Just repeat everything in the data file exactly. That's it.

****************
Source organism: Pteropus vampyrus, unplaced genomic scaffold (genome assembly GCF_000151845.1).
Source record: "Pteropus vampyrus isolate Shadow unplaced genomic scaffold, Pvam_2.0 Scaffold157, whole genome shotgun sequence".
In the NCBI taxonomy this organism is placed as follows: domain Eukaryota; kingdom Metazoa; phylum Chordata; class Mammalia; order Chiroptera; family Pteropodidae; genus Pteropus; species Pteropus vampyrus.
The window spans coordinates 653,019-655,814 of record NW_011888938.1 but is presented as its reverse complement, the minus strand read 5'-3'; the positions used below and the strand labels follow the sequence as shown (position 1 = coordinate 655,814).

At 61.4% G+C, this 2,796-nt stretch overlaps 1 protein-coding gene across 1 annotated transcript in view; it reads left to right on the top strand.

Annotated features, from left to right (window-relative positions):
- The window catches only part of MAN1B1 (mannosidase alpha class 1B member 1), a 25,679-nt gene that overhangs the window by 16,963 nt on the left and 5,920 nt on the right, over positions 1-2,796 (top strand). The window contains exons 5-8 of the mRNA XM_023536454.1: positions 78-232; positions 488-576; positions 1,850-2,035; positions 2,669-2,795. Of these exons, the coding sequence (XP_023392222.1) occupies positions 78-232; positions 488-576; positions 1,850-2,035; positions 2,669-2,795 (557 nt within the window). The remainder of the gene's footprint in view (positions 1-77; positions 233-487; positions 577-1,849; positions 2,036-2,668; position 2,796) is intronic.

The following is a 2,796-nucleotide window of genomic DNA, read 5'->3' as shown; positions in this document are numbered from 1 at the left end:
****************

Source organism: Pteropus vampyrus, unplaced genomic scaffold (genome assembly GCF_000151845.1).
Source record: "Pteropus vampyrus isolate Shadow unplaced genomic scaffold, Pvam_2.0 Scaffold157, whole genome shotgun sequence".
In the NCBI taxonomy this organism is placed as follows: domain Eukaryota; kingdom Metazoa; phylum Chordata; class Mammalia; order Chiroptera; family Pteropodidae; genus Pteropus; species Pteropus vampyrus.
The window spans coordinates 653,019-655,814 of record NW_011888938.1 but is presented as its reverse complement, the minus strand read 5'-3'; the positions used below and the strand labels follow the sequence as shown (position 1 = coordinate 655,814).

At 61.4% G+C, this 2,796-nt stretch overlaps 1 protein-coding gene across 1 annotated transcript in view; it reads left to right on the top strand.

Annotated features, from left to right (window-relative positions):
- The window catches only part of MAN1B1 (mannosidase alpha class 1B member 1), a 25,679-nt gene that overhangs the window by 16,963 nt on the left and 5,920 nt on the right, over positions 1-2,796 (top strand). The window contains exons 5-8 of the mRNA XM_023536454.1: positions 78-232; positions 488-576; positions 1,850-2,035; positions 2,669-2,795. Of these exons, the coding sequence (XP_023392222.1) occupies positions 78-232; positions 488-576; positions 1,850-2,035; positions 2,669-2,795 (557 nt within the window). The remainder of the gene's footprint in view (positions 1-77; positions 233-487; positions 577-1,849; positions 2,036-2,668; position 2,796) is intronic.

The following is a 2,796-nucleotide window of genomic DNA, read 5'->3' as shown; positions in this document are numbered from 1 at the left end: